Abstract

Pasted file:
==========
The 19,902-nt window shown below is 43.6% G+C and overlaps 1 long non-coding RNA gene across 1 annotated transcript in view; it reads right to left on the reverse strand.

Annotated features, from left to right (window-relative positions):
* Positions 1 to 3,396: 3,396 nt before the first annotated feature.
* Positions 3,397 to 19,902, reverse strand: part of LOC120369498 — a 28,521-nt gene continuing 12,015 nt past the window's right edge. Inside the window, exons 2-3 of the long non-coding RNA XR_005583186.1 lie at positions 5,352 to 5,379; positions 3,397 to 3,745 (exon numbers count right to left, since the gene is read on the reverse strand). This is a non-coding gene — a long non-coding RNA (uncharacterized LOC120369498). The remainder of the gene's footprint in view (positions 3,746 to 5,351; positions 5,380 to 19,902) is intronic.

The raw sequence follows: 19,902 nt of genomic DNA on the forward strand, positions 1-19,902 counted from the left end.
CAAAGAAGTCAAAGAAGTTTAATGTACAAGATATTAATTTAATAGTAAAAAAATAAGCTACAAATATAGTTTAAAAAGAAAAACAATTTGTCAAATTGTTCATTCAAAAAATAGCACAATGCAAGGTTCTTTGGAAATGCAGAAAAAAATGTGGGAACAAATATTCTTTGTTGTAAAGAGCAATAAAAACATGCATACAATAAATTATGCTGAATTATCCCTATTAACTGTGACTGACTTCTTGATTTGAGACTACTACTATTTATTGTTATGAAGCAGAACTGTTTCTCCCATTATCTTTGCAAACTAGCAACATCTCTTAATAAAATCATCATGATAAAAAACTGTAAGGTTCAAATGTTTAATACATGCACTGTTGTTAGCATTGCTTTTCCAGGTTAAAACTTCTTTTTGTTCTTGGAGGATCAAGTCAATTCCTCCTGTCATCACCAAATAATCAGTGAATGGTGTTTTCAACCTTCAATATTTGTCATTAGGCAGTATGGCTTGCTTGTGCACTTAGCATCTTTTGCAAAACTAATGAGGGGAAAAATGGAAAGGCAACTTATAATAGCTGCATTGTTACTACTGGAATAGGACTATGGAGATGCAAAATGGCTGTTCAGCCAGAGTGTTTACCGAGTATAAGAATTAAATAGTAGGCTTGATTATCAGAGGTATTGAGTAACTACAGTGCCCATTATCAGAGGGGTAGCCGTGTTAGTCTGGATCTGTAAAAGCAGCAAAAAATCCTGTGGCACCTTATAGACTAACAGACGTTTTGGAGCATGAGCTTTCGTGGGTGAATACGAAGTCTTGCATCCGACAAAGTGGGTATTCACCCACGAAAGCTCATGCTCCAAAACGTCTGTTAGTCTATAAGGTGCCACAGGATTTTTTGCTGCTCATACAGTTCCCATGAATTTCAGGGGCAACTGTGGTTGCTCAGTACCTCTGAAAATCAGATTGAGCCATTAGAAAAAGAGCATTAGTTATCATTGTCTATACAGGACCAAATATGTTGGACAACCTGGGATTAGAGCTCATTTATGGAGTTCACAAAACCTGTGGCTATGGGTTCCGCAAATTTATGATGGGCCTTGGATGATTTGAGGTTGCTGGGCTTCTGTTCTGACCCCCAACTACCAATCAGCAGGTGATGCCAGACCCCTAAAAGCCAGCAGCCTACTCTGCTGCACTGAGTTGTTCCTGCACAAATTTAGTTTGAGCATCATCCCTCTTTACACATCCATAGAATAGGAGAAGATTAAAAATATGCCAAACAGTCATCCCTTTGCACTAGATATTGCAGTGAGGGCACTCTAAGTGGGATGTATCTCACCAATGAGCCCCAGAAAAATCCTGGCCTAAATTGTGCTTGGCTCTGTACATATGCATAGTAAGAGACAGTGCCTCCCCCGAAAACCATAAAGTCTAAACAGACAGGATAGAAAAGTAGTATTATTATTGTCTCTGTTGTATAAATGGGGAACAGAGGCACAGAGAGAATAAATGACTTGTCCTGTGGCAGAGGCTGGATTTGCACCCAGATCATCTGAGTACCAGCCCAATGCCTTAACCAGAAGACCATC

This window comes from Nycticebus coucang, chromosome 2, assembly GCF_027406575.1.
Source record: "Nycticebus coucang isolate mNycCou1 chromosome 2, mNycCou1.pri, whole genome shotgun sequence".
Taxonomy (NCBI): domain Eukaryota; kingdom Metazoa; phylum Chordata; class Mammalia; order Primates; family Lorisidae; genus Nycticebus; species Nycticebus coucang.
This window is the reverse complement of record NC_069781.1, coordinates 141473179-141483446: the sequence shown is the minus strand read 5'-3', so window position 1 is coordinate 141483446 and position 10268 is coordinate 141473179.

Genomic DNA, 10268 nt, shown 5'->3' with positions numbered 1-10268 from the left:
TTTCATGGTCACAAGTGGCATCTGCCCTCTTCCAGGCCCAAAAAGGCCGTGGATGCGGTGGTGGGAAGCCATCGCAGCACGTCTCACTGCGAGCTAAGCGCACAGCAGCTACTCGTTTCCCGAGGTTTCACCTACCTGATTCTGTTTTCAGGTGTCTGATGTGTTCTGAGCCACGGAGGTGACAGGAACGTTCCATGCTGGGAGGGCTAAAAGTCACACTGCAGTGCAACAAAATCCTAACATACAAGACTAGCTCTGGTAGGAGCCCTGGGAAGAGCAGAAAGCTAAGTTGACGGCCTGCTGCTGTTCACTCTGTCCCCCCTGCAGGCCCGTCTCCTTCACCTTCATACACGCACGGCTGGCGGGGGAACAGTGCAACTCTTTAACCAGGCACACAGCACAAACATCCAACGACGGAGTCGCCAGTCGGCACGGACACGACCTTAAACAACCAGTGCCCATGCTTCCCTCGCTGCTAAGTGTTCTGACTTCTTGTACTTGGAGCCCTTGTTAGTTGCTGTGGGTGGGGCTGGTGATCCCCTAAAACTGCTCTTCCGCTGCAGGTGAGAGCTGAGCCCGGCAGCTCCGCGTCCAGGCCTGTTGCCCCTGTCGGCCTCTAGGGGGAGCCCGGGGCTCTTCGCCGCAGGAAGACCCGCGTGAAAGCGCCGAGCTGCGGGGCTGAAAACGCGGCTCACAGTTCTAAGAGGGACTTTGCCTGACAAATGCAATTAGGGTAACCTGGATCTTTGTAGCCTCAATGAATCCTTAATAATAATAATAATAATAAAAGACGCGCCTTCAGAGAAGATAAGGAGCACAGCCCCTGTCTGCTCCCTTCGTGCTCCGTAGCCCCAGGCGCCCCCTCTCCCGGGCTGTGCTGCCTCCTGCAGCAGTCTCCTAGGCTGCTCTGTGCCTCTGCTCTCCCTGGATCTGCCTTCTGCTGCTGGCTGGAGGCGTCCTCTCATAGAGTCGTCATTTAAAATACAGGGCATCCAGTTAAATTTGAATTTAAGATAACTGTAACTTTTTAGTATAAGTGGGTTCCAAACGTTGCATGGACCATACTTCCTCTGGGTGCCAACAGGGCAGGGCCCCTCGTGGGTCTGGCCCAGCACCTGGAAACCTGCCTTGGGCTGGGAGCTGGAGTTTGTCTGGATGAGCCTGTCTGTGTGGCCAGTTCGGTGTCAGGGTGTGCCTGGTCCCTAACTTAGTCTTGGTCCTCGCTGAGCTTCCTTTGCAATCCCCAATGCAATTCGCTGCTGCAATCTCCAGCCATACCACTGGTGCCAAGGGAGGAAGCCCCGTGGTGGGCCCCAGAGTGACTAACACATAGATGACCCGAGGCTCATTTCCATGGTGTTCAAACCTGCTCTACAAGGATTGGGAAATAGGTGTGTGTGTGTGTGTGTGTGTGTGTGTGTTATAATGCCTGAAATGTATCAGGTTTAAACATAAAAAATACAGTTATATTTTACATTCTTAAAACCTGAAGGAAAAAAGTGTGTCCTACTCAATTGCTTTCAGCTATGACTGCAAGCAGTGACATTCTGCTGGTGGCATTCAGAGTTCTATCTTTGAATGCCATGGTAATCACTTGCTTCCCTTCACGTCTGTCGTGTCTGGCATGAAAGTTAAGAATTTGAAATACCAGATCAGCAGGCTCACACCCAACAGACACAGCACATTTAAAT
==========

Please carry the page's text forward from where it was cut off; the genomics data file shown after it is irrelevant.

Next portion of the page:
The characteristics of nine monoclonal antibodies (MoAbs) produced using the uninduced cells of a human erythroleukemia line (HEL) as immunogen are described. These antibodies were grouped into four categories by their differences in recognition of normal cells and cells of hemopoietic cell lines. The four MoAbs of group A recognize determinants that are expressed in a large proportion of normal bone marrow cells and other mature cells. The two MoAbs of group B (53/5, 53/6) and the two MoAbs of group C (54/23, 54/39) recognize small proportions of bone marrow cells, whereas the single MoAb of group D (53/10) essentially recognizes only HEL cells. Competition experiments revealed two pairs of competing Abs (53/5 and 53/6; 54/23 and 54/39). In complement-dependent cytotoxicity of progenitors, 53/6 produced 90%- 100% inhibition of CFU-E, BFU-E, and CFU-C growth; 54/39 30%–60% inhibition of BFU-E and CFU-C growth; 53/10 produced a variable degree of inhibition of CFU-E and BFU-E. Cell sorting using 53/6 resulted in approximately a 10–12-fold enrichment of CFU-E, BFU-E, and CFU-C among the positive cells. Cell sorting with 54/23 resulted in recovery of over 90% of BFU-E and 100% of CFU-C among the 23.5% of sorted cells showing strong or intermediate positivity. These findings suggest that HEL cells possess surface characteristics that are expressed in several classes of hemopoietic progenitors.

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